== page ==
Fri, 12 Aug 1994

Govt to protect olefins from imports

JAKARTA (JP): Less than two months after ruling out tariff protection for new industrial ventures, the government announced yesterday that it plans to protect the olefins produced by PT Chandra Asri Petrochemical Center in Serang, West Java, from import competition.

"Tariff protection is a must in view of the huge investment in the plant," Minister for Investment Promotion Sanyoto Sastrowardoyo said during a visit to Chandra Asri's industrial complex yesterday.

He added, however, the government is still considering the level of the tariff protection.

"But for sure, the tariff protection will be granted when the olefin plant comes on stream," Sanyoto was quoted by the Antara news agency as saying.

The government announced in the June 27, 1994 package of deregulation measures that new projects would not be granted any commitment of tariff escalation.

"Rather, it (new project) must comply with the going tariff rate as stipulated in the Indonesian Import Tariff Book," the government press release said.

Sanyoto, who was guided by Chandra Asri's president Prajogo Pangestu during the visit, defended the policy by arguing that even developed countries such as Japan protect their petrochemical plants with 40 percent import tariffs.

Thailand and Malaysia grant their industries 30-35 percent tariff protection, he added.

Sanyoto further argued that Chandra Asri's billion-dollar olefin project should be protected because its production would save US$1.6 billion a year in foreign exchange that would have been used to import various olefin products.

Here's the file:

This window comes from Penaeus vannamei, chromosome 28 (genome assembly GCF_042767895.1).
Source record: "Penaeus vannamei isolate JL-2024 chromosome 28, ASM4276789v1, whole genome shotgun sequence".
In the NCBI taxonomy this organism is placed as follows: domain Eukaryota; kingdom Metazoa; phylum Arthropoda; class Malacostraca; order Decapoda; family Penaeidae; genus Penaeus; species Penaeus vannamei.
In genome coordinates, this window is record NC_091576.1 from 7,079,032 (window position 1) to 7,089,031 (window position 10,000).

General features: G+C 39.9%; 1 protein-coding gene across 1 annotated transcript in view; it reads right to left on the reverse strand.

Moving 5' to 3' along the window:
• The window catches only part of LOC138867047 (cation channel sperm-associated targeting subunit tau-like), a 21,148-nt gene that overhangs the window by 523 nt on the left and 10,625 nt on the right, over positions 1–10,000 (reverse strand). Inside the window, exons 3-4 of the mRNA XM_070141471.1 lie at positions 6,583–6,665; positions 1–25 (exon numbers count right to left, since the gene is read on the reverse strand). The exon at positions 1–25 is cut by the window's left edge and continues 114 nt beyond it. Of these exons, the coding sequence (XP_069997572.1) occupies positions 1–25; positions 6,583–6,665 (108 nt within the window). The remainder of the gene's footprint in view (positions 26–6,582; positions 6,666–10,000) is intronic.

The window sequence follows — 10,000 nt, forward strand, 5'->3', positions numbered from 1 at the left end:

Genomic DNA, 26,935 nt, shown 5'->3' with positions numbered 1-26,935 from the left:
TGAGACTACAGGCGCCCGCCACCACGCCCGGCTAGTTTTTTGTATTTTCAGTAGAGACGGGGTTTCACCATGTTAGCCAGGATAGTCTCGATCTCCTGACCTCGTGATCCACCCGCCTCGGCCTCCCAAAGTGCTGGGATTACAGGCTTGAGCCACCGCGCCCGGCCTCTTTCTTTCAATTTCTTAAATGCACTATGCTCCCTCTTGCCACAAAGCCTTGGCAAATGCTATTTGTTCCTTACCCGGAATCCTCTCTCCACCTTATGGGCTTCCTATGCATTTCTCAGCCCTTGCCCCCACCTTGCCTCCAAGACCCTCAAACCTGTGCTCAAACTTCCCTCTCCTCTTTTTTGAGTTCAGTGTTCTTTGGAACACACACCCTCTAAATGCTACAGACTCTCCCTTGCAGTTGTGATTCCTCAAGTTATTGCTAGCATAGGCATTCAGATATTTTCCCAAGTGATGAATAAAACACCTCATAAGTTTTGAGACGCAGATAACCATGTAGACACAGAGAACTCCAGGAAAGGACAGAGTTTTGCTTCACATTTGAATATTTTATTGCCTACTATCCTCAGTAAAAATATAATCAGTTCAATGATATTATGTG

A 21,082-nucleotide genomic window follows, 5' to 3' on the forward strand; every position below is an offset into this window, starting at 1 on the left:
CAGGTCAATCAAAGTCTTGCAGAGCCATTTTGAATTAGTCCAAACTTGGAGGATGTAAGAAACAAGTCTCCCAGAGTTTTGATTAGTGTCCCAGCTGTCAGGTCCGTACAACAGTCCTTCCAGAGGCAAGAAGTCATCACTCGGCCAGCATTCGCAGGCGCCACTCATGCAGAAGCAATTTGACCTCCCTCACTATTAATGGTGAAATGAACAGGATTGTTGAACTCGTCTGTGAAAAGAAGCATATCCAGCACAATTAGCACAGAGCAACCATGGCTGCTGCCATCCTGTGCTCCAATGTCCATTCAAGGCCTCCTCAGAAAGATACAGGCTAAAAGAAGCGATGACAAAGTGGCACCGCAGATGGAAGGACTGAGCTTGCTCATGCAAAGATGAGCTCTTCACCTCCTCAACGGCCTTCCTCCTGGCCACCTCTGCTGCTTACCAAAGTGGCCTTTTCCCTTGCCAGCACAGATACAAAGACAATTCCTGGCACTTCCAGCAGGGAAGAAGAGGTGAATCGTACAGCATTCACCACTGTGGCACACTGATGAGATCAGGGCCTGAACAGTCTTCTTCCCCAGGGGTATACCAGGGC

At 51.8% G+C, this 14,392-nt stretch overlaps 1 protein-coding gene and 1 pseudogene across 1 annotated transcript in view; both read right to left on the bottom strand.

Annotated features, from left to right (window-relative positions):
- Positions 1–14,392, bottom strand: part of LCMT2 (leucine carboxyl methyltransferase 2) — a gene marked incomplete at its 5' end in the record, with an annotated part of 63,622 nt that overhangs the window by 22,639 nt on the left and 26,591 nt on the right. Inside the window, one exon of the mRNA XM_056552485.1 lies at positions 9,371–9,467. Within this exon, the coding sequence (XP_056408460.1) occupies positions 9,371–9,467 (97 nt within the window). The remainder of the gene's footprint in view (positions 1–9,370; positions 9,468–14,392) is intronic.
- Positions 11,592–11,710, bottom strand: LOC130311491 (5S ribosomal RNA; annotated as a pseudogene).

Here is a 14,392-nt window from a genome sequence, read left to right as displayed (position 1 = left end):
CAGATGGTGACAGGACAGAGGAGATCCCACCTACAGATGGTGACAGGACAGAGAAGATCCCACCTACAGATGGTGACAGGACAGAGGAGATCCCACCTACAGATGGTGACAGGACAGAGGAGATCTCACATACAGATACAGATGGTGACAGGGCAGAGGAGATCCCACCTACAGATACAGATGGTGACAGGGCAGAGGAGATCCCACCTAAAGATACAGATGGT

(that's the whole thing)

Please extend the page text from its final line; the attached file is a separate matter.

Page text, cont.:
The government allowed the Chandra Asri project to go ahead in 1992 only six months after it ordered the postponement of large petrochemical projects at least until 1995 to reduce pressure on the country's balance of payments.

The $1.6 billion olefin project was converted into a wholly foreign-owned investment venture in 1992 though the original Indonesian sponsors. Prajogo and his associates remain significant shareholders through their companies incorporated overseas.

Foreign shareholders include Marubeni Corp.

The project will come on stream in the first half of next year with a designed capacity of 522,000 tons of ethylene, 243,000 tons of propylene and 300,000 tons of polyethylene a year.

The plant will further be expanded in 1996 to increase its production capacity and diversify its product lines into polypropylene, benzene, paraxylene, ethyl benzene, butane and ethylene glycol. (vin)